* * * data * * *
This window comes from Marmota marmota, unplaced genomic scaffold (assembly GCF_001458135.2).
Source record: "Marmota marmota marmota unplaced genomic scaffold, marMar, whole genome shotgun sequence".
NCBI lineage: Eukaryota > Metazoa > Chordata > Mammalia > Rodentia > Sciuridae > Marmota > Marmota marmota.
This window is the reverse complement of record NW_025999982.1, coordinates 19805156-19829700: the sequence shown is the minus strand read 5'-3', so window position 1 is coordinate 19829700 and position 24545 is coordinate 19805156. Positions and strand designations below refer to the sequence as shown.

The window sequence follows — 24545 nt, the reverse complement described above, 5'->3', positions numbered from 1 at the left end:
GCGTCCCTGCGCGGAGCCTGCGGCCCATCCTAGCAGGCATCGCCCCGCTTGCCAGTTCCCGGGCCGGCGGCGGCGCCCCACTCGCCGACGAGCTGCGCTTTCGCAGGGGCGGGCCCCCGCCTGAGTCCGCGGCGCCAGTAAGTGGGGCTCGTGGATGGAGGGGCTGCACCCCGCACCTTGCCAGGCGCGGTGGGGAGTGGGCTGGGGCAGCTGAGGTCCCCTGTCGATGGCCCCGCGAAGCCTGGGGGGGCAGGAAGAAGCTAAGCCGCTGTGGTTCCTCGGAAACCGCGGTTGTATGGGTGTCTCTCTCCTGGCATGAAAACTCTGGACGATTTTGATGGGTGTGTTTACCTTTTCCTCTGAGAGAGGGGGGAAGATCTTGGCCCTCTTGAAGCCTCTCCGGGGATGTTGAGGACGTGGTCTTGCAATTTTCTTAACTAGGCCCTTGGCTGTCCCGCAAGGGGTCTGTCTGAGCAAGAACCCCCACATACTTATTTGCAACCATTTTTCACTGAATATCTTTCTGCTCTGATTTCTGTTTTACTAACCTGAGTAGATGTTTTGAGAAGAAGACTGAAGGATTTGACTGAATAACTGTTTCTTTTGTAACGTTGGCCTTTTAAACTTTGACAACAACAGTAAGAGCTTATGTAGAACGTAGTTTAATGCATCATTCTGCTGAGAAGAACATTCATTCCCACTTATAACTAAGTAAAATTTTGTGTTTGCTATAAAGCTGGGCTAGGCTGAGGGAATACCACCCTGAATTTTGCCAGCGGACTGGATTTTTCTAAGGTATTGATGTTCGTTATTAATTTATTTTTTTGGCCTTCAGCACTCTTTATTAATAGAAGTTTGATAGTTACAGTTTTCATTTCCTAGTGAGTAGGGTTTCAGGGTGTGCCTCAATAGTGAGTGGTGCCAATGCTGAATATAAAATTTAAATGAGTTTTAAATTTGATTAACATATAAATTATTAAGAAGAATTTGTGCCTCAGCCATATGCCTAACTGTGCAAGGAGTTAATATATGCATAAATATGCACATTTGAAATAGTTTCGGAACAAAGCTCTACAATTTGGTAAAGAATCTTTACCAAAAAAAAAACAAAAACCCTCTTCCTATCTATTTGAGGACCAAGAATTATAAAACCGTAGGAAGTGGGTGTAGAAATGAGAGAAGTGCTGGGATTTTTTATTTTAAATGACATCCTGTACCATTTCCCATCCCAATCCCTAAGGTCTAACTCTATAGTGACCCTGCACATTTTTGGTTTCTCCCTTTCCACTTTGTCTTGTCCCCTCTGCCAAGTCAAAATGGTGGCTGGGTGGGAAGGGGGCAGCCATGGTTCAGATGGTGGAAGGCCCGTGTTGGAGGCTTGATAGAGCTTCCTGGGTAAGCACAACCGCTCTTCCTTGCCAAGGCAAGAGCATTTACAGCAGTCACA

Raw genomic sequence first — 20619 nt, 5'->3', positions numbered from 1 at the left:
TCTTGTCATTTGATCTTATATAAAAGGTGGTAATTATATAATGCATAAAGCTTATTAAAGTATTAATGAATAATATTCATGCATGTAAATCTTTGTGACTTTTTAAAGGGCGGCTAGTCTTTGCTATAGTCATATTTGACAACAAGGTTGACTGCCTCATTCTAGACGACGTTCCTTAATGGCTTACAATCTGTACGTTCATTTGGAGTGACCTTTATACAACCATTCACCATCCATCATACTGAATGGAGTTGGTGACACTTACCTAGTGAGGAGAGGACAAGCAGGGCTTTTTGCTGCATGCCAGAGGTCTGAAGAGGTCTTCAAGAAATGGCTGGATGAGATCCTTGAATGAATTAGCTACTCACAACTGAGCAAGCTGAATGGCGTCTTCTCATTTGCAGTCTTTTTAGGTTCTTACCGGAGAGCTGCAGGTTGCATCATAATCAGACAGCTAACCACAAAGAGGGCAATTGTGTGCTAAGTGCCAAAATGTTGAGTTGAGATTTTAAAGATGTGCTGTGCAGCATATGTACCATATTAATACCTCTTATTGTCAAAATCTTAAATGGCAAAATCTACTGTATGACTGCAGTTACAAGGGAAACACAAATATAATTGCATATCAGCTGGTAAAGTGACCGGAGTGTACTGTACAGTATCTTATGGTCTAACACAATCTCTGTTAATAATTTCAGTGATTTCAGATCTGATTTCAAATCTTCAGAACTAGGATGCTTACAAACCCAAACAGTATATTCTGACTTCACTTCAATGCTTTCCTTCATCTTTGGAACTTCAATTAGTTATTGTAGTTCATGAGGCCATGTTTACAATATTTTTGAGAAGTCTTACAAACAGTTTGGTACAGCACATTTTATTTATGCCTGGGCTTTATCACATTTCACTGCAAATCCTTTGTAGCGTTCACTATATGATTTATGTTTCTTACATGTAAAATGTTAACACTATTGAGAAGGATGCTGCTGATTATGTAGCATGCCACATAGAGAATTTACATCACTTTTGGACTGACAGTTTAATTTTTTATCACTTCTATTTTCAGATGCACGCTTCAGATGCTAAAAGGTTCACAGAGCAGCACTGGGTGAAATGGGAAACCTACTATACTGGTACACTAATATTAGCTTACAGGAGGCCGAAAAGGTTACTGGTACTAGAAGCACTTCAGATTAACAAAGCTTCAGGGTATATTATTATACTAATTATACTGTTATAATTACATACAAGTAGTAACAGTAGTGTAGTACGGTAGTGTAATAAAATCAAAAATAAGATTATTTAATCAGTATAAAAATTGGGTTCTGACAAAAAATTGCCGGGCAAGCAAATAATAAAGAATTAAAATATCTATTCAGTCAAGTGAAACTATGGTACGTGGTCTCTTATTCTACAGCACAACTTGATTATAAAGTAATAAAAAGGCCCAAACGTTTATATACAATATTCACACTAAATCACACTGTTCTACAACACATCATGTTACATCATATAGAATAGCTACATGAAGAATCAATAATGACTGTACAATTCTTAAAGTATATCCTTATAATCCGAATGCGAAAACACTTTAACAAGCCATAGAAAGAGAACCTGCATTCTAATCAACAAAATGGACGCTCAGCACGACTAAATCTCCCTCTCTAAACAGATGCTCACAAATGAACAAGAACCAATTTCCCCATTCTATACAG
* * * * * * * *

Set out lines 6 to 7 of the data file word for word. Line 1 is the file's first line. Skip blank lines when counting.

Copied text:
GCGTCCCTGCGCGGAGCCTGCGGCCCATCCTAGCAGGCATCGCCCCGCTTGCCAGTTCCCGGGCCGGCGGCGGCGCCCCACTCGCCGACGAGCTGCGCTTTCGCAGGGGCGGGCCCCCGCCTGAGTCCGCGGCGCCAGTAAGTGGGGCTCGTGGATGGAGGGGCTGCACCCCGCACCTTGCCAGGCGCGGTGGGGAGTGGGCTGGGGCAGCTGAGGTCCCCTGTCGATGGCCCCGCGAAGCCTGGGGGGGCAGGAAGAAGCTAAGCCGCTGTGGTTCCTCGGAAACCGCGGTTGTATGGGTGTCTCTCTCCTGGCATGAAAACTCTGGACGATTTTGATGGGTGTGTTTACCTTTTCCTCTGAGAGAGGGGGGAAGATCTTGGCCCTCTTGAAGCCTCTCCGGGGATGTTGAGGACGTGGTCTTGCAATTTTCTTAACTAGGCCCTTGGCTGTCCCGCAAGGGGTCTGTCTGAGCAAGAACCCCCACATACTTATTTGCAACCATTTTTCACTGAATATCTTTCTGCTCTGATTTCTGTTTTACTAACCTGAGTAGATGTTTTGAGAAGAAGACTGAAGGATTTGACTGAATAACTGTTTCTTTTGTAACGTTGGCCTTTTAAACTTTGACAACAACAGTAAGAGCTTATGTAGAACGTAGTTTAATGCATCATTCTGCTGAGAAGAACATTCATTCCCACTTATAACTAAGTAAAATTTTGTGTTTGCTATAAAGCTGGGCTAGGCTGAGGGAATACCACCCTGAATTTTGCCAGCGGACTGGATTTTTCTAAGGTATTGATGTTCGTTATTAATTTATTTTTTTGGCCTTCAGCACTCTTTATTAATAGAAGTTTGATAGTTACAGTTTTCATTTCCTAGTGAGTAGGGTTTCAGGGTGTGCCTCAATAGTGAGTGGTGCCAATGCTGAATATAAAATTTAAATGAGTTTTAAATTTGATTAACATATAAATTATTAAGAAGAATTTGTGCCTCAGCCATATGCCTAACTGTGCAAGGAGTTAATATATGCATAAATATGCACATTTGAAATAGTTTCGGAACAAAGCTCTACAATTTGGTAAAGAATCTTTACCAAAAAAAAAACAAAAACCCTCTTCCTATCTATTTGAGGACCAAGAATTATAAAACCGTAGGAAGTGGGTGTAGAAATGAGAGAAGTGCTGGGATTTTTTATTTTAAATGACATCCTGTACCATTTCCCATCCCAATCCCTAAGGTCTAACTCTATAGTGACCCTGCACATTTTTGGTTTCTCCCTTTCCACTTTGTCTTGTCCCCTCTGCCAAGTCAAAATGGTGGCTGGGTGGGAAGGGGGCAGCCATGGTTCAGATGGTGGAAGGCCCGTGTTGGAGGCTTGATAGAGCTTCCTGGGTAAGCACAACCGCTCTTCCTTGCCAAGGCAAGAGCATTTACAGCAGTCACA

Raw genomic sequence first — 20619 nt, 5'->3', positions numbered from 1 at the left: